Why farmers along the Ganga are unhappy3 min read . Updated: 03 Apr 2019, 11:05 PM IST
- The river is key to the rural economy and politics of the primarily agricultural state of Bihar
- At least 10 Lok Sabha constituencies, one fourth of the state, are directly impacted by the river
HAJIPUR/NALANDA/PATNA : Manoj Kumar, a 50-year-old marginal farmer who owns land along the Ganga near Hajipur in Bihar, has not heard about the recent decision of the National Democratic Alliance (NDA) to give ₹6,000 annually to small and marginal farmers. Neither does he know about the farm loan waiver promise of the Congress. His only demand is for a job that will give him a steady source of income.
The Ganga plays a dominant role in the lives of millions of people in the state, like Kumar, who are dependent on it, directly or indirectly, for farming and livelihood. The state’s capital Patna, too, is on the banks of the river.
The river is key to the rural economy and politics of the primarily agricultural state of Bihar, where polling for the Lok Sabha elections begins next week. At least 10 Lok Sabha constituencies, one fourth of the state, are directly impacted by the river.
Agrarian distress continues to trouble farmers along the Ganga in Bihar. However, the bigger challenge for political parties is that most farmers believe that little has been done for its rejuvenation. Most farmers demand steady jobs as an alternative source of income, as they do not want to depend on farming alone.
“My land was submerged in the Ganga and now I work as a farm labourer because we do not have any land left. We used to take sand from the river and sell it for construction, but the government has made it illegal. I have no land and no source of income. We only want a steady source of income," said Sita Devi, 35, a landless labourer in Hajipur.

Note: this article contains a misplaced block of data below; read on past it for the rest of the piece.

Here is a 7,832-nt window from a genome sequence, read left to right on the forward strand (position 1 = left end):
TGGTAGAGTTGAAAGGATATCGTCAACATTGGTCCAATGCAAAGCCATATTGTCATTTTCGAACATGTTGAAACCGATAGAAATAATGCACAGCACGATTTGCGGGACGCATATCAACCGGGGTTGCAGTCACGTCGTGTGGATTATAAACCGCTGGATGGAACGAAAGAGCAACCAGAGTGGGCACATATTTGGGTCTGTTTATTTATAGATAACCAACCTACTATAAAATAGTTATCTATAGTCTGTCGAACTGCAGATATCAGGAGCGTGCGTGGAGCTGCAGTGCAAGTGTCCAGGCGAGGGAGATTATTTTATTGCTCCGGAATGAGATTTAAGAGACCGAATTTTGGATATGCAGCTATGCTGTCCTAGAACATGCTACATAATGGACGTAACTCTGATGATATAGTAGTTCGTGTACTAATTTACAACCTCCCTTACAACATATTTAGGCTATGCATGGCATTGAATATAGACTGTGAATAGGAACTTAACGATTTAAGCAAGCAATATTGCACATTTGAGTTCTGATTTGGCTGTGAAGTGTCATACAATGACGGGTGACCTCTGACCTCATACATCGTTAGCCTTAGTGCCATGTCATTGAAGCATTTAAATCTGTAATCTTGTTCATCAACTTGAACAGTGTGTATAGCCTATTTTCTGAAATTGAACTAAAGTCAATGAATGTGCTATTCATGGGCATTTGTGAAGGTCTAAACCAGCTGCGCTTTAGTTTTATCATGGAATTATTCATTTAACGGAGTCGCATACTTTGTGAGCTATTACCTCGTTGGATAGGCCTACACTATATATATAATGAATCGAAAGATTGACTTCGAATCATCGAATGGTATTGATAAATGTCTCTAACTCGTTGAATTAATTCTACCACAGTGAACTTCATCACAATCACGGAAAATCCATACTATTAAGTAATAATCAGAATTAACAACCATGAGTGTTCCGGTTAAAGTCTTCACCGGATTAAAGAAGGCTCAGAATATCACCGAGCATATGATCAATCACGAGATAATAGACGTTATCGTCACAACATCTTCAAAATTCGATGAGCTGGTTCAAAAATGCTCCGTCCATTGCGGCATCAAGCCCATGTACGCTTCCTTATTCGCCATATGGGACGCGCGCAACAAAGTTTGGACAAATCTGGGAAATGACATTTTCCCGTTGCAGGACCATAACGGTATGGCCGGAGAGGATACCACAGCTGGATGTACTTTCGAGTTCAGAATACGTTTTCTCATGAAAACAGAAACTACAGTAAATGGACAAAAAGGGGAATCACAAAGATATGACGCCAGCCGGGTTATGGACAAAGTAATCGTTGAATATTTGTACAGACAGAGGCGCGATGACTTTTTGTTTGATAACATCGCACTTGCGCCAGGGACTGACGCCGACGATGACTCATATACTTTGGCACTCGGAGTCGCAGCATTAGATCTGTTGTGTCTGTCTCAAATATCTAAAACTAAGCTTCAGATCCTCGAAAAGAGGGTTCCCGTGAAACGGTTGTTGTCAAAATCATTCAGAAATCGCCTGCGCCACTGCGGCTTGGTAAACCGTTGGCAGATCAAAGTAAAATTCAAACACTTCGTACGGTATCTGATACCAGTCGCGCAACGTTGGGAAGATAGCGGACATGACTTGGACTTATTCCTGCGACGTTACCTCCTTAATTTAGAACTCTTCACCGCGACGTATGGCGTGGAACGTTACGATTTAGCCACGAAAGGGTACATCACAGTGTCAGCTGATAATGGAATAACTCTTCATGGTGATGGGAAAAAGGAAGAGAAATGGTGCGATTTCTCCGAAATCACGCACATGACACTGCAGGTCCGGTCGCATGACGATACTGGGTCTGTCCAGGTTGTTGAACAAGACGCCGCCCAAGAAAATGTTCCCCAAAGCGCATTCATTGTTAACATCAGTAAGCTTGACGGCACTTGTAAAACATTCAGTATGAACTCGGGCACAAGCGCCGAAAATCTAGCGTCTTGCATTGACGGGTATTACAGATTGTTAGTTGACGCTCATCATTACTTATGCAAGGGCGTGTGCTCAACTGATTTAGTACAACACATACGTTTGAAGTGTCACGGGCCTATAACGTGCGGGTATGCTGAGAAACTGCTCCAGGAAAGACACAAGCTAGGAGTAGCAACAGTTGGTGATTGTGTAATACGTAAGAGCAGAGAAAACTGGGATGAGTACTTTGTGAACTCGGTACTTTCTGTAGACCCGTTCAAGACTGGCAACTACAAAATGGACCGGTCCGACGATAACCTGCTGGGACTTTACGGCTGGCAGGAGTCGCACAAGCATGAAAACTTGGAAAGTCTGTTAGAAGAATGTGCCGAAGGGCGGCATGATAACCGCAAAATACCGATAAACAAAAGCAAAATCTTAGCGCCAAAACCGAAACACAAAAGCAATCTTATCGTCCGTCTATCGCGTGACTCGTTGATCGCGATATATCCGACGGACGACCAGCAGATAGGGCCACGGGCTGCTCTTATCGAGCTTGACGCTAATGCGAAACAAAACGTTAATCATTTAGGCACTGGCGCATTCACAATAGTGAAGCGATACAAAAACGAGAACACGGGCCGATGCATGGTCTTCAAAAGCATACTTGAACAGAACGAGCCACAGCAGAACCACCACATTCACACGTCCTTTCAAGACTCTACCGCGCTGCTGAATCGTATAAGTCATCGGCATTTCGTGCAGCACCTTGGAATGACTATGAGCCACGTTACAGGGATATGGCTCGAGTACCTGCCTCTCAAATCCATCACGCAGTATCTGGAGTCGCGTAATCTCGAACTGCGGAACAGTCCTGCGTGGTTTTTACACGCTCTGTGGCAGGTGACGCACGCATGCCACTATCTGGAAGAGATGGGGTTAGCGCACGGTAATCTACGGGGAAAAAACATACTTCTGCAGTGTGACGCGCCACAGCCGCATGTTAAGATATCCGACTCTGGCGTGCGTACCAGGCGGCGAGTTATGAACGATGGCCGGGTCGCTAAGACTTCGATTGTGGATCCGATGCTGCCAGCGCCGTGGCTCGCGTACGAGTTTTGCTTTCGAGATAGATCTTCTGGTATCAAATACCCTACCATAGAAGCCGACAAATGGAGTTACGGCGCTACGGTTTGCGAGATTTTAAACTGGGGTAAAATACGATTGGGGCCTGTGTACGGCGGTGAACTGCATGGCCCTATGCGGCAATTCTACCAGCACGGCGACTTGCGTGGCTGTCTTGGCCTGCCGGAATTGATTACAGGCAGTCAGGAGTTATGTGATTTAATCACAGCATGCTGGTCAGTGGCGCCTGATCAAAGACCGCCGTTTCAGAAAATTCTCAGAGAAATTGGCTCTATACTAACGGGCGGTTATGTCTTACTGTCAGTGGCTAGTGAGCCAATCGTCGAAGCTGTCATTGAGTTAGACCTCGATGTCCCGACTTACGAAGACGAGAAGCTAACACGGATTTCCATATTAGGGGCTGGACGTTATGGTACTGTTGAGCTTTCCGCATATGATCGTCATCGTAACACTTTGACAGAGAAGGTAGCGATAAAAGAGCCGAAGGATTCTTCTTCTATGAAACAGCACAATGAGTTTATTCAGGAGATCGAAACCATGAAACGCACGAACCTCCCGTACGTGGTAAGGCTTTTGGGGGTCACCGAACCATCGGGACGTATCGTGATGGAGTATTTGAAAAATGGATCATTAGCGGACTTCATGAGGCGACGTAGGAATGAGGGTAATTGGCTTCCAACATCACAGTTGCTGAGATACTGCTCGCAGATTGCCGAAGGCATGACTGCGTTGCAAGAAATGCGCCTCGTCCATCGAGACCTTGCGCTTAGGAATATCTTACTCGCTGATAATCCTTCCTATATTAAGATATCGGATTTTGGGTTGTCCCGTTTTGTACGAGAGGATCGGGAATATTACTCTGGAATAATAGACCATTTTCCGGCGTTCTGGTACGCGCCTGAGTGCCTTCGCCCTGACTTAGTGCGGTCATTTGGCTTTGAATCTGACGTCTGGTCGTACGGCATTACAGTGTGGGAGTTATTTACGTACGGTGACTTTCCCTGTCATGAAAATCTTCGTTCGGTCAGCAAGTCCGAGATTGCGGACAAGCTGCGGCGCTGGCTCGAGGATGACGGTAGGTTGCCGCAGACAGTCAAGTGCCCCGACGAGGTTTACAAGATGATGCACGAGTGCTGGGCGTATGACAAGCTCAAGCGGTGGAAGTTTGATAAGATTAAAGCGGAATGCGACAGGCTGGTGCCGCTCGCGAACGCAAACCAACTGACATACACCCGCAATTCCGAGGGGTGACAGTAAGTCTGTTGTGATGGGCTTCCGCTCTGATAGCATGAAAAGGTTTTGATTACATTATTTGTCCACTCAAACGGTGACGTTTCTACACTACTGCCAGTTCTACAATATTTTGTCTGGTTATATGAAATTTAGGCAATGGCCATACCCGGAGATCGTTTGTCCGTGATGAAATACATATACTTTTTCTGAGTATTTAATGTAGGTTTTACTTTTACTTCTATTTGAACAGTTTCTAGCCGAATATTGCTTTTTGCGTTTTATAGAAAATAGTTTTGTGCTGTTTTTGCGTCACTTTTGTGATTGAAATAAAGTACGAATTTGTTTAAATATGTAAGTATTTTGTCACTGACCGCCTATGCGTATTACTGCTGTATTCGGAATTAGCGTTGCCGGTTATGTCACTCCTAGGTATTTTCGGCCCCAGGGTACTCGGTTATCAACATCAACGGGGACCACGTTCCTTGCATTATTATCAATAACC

Work under the Namami Gange, National Mission for Clean Ganga, is visible along the river and the banks are cleaner. However, the Union government says only 30% of the river has been cleaned in the past five years. Farmers along the river feel that while the government is taking steps to clean the river, they suffer from the threat of drought and floods every year.
“I have around 100 banana trees along the Ganga. My biggest concern is that part of my crop is destroyed by flood water during rainy season every year. The government does not give us compensation. We do not expect help from any political party," said Shambhu Mahto, 40, a banana farmer who also works as a rickshaw puller in Hajipur town.
The ongoing agrarian crisis also had an impact in Bihar, with the state government announcing 288 blocks drought-hit.
“Political parties are making promises about cleaning the Ganga, PM-Kisan and loan waiver because of the elections. We grow vegetables along the Ganga, but every year we face difficulties during the rainy season when the water level rises and our lands get submerged. We lose crops and are forced to do menial jobs for at least three to four months every year," said Ranjit Mahto, 28, whose land is adjacent to the river in Patna.
The anger of farmers could play a decisive role in the upcoming Lok Sabha elections as the state has at least 1.2 crore farmers of which around 90% are small and marginal farmers. While the ruling Bharatiya Janata Party (BJP)-led NDA had hoped that the recently announced PM-Kisan scheme will be a game changer, implementation of the scheme is difficult. The Congress-led opposition is also facing its own set of problems as voters are not fully convinced about their electoral promises.
The Bihar government claims that at least 1.5 million farmers have benefitted from the PM-Kisan scheme and the first instalment of ₹2,000 has been transferred to the bank accounts of marginal farmers. However, people complain that they have paid up to ₹100-200 to fill forms for the schemes and not got anything in return.
“I paid ₹200 to fill the form for PM Kisan scheme. I was told that the money is required to speed up the process. So far I have not received any money. I do not think money is going to come or that the Congress will waive our loans," said Anjani Kumar, 45, a farmer in Chakhra Manda village of Nalanda district.
This, along with other agrarian crises, could impact the outcome of the Lok Sabha elections in the state. With 40 Lok Sabha seats in Bihar, the state is crucial not just for the BJP-led NDA, which had won 31 seats in the 2014 elections, but also for the opposition-led grand alliance, which aims to make an electoral dent.